Wednesday, June 30, 2010

Innovative Leadership in a Participartory Web 2.0 World

Cheryl Lemke from The Metiri Group makes a great case for the way a school leader must embrace the warp speed changes occurring in the world's our students live in.  School is no longer the only place for learning.  In fact only about 18.5% of learning occurs in a formal environment for K-12 students.  The Internet provides a 24/7 resource and even though school is no longer front and center in a student's learning we do need to embrace our place and tap into our student's interests.  The following are 7 ways a the school's leader must adapt to lead the changes required to meet the needs of our ever changing learners.

1) Own the Innovation - Lead the change you want to see in the classrooms, don't delegate it for someone else to implement
2) Drive Change Through Creativity and Knowledge - Be creative, informed, tolerant, critical, questioning and experiment with technology
3) Shift From Rules to Shared Principles - Actively facilitate the development and adoption of the guiding principles instead of constructing rules for implementation of initiatives
4) Establish a Professional Learning System - Provide a menu of differentiated PD options for teachers including mentoring, coaching, face to face, virtual, collaborative and just in time (Research shows that 49 hours of PD a year can increase student scores by 21 percentiles)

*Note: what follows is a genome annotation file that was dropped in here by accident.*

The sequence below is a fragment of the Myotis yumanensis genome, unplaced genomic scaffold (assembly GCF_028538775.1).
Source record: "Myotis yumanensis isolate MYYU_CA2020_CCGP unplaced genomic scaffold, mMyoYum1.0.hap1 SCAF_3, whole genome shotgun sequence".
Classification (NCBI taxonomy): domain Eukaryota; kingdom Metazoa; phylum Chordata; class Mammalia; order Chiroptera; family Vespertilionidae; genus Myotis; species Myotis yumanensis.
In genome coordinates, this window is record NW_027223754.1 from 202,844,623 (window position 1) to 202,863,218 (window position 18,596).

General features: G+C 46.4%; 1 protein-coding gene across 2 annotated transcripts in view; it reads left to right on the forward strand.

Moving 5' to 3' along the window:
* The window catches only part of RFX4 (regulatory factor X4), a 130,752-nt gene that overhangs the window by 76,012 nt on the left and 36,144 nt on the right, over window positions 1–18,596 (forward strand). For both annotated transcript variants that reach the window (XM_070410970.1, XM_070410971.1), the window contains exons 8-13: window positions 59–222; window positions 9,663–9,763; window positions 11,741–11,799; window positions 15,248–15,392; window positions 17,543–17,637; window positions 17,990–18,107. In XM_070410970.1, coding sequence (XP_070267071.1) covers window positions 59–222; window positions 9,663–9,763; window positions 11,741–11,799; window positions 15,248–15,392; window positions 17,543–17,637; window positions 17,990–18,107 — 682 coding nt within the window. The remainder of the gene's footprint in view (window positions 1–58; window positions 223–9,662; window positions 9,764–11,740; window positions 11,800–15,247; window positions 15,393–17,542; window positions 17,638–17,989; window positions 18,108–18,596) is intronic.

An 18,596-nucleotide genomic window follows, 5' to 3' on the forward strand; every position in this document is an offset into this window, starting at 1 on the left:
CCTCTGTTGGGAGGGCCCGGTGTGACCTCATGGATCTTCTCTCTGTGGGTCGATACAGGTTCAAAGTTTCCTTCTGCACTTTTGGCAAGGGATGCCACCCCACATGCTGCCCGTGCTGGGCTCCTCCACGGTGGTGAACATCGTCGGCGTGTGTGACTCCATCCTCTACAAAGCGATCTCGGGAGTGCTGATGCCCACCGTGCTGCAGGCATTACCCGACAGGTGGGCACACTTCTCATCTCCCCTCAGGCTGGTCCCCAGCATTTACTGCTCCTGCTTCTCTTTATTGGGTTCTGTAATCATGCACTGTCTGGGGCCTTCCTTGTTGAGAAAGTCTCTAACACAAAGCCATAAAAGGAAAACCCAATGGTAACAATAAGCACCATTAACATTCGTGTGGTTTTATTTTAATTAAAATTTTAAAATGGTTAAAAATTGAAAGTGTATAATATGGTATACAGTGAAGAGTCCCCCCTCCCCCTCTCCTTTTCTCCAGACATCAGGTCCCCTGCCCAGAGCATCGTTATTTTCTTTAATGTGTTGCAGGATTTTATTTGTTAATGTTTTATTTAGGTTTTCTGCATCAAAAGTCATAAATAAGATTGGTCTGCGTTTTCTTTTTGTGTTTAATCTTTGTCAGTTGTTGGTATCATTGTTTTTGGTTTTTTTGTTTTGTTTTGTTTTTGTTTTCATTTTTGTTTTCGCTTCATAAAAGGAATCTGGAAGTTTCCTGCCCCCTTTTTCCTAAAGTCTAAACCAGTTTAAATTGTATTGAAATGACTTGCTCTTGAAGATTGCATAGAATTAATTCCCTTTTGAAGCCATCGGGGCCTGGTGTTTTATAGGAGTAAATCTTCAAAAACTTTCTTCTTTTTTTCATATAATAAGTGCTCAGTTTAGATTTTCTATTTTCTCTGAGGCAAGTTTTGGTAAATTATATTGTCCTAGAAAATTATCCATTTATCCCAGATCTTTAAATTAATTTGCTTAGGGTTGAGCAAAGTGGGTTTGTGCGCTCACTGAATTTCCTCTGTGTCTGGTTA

5) Shape Culture - Create an environment of openness, collegiality, honesty and adapt the focus on standards guided by principles (Look for the positive deviance in your staff and reward it)
6) Ensure Digital Access and Infrastructure - Make sure your teachers have the appropriate hardware and access to the tools they will need to implement technology initiatives
7) Accountability - Hold yourself and your teachers accountable for implementing strategies and for gaining the student results desired.

The biggest advice given was to use good judgement when it comes to next steps, providing opportunities and access for teachers and devote the time to your own learning as you take your school into the next era of learning for students.  Embrace the change without fear!


Cheryl Oakes said...

Susan, great post, I hope you go to ISTE in Philly next year. I want to meet you f2f. All the Seedlings will be there.

dayle timmons said...

This post spoke to me on so many levels - the suggestion about looking for the positive deviance and rewarding it reminded me of Stahlman reinforcing the first teachers who volunteered for a book study group by sending them to the Book Store with a gift certificate (a woman before her time!) Providing a menu of PD reminded me of our most successful PD, like differentiated Book Studies and Speed Geeking and how successful those sessions have been. Certainly makes me want to design more of that type PD where teachers have choices. And of course, providing the infrastructure is a constant battle and one that I fear we are losing... It's hard to believe that less than 20% of learning occurs in the formality of our schools - how frightening is that! This was such a thought provoking post!